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Culture 2 Go 

A locally produced vegetarian TV series; Brice Stephens exhibit at Stardust; "Shining"-inspired art at the Falcon.

click to enlarge Art by Brice Stephens
  • Art by Brice Stephens

CHANGING PLATES

Chef Hari Pulapaka of Cress Restaurant doesn't mince words as he explains why he's launching a new TV series, Vegetarian Bound: "Vegetarians get the short end of the culinary stick." Whether at restaurants or at home, he says, when most of the group is omnivorous, those who shun animal proteins usually get shortchanged on creativity. So he and his wife, Jenneffer (a vegetarian and wine specialist who handles front-of-house duties at Cress) set out to explore ways they could celebrate vegetarian food – and help others do the same.

"In our pilot, Kevin Fonzo [of K Restaurant] provides the inspiration and then I reinterpret his idea," Pulapaka says. "We envision bringing the vegetarians back to the dinner table, because they have been left out for too long."

See the fruits of their labor Monday night at DeLand's Athens Theatre, at a pilot premiere screening to benefit the Neighborhood Center of West Volusia, a sort of amuse-bouche to the sumptuous anniversary dinner at Cress taking place right after the screening. The dinner, which also benefits the Neighborhood Center, is already sold out, but all are welcome to attend the screening; the price of admission is merely a bag of nonperishable food. (5 p.m. Monday, Sept. 3; 124 N. Florida Ave., DeLand)

GLASS ACT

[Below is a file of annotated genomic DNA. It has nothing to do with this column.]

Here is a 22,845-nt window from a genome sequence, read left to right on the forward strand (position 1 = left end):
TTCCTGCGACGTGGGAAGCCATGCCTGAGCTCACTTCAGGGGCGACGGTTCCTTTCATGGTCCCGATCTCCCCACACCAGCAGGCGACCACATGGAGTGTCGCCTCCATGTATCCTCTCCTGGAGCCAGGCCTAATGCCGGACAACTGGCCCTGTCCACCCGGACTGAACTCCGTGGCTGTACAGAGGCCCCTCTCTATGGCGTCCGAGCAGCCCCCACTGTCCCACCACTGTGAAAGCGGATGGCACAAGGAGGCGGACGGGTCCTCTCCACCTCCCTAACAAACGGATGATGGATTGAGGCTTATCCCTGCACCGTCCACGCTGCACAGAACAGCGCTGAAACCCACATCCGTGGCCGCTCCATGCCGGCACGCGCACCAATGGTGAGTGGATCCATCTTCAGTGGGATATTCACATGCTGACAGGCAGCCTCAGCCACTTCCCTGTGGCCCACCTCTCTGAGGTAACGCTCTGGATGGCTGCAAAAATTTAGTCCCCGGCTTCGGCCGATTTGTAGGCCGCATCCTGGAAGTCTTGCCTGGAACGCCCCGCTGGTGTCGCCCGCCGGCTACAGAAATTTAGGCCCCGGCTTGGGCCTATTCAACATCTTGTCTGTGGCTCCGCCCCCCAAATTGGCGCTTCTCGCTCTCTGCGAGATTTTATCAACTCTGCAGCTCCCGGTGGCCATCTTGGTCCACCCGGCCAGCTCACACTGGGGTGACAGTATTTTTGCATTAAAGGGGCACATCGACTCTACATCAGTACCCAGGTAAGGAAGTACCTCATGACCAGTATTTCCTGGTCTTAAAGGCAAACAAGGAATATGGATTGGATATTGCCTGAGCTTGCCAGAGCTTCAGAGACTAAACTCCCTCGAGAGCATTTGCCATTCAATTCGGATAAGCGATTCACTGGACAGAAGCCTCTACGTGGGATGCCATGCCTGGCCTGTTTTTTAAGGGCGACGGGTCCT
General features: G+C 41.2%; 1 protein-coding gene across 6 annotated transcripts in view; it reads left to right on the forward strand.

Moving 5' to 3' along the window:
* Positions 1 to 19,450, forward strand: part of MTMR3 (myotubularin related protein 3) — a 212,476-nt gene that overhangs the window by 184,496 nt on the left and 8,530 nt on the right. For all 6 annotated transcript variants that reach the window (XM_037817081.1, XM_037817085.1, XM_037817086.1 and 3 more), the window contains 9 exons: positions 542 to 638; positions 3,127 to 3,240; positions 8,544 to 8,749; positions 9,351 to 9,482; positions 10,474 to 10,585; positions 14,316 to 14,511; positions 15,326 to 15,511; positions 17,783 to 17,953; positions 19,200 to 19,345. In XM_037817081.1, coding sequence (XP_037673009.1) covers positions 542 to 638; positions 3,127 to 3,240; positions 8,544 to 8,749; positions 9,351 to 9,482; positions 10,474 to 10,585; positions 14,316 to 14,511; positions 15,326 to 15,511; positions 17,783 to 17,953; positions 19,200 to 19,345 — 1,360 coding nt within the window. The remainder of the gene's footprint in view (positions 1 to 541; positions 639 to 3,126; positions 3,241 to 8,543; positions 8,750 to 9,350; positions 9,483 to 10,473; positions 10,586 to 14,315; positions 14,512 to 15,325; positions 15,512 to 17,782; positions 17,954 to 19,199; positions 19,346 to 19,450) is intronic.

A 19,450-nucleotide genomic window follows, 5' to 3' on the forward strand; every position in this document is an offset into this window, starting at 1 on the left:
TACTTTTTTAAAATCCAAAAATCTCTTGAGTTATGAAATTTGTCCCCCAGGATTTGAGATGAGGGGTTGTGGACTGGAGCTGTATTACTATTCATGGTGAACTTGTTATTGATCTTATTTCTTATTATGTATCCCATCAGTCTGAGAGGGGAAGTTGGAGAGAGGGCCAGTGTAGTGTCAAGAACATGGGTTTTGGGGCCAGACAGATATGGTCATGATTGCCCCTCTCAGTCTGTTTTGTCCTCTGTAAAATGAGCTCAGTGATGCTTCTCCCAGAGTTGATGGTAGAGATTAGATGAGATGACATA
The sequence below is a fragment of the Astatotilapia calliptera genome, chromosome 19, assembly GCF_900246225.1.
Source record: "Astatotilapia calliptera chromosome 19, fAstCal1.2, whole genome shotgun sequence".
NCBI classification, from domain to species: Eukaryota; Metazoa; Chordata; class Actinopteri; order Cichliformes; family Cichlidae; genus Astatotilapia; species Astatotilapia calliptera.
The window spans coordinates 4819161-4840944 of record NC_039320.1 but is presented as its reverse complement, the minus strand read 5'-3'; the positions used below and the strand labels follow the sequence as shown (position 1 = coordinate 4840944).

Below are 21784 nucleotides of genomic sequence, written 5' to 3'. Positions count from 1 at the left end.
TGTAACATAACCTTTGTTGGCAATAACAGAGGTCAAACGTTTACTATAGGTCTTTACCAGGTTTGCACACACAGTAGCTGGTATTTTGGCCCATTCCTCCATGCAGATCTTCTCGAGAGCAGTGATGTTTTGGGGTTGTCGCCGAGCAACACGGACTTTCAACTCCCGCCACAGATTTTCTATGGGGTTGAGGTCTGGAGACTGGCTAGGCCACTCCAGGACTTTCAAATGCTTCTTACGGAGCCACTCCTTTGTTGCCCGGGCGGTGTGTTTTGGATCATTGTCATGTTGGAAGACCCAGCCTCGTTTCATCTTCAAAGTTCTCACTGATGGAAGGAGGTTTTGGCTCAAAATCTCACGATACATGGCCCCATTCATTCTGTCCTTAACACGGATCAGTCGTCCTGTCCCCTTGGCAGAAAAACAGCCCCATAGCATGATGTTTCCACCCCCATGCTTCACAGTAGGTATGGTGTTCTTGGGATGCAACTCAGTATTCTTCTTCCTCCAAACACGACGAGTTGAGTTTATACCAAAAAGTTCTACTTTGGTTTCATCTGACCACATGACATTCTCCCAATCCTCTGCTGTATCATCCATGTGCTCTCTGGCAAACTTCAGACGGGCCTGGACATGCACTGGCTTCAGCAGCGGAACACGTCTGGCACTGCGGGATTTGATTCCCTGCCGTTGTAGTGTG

Stardust Video & Coffee presents no title show, an exhibition of new work by Brice Stephens. Fans of the artist shouldn't miss this one: As evidenced in his February 2012 show at Twelve21 Gallery, Stephens' technique and processes are evolving, and no title shows a less graphic, more painterly approach to his popular windowpane portraits of faintly skew-whiff ladies. (opens 7 p.m. Saturday, Sept. 1; 1842 E. Winter Park Road)

SHINING HAPPY PEOPLE

The Falcon Bar presents redrum, a show of art inspired by Stanley Kubrick's cinematic interpretation of the Stephen King novel The Shining. The film departed from the book enough to earn King's ire, but its strong visual style and brutal aesthetic have earned it classic status even outside the hard core of horror fans. Local artists including Andrew Spear, Johannah O'Donnell, Karen Russell, Patrick Fatica and many more hang work; Q-Burns Abstract Message spins; you drink, buy and have nightmares when you get home. (opens 8 p.m. Saturday, Sept. 1; 819 E. Washington St.)

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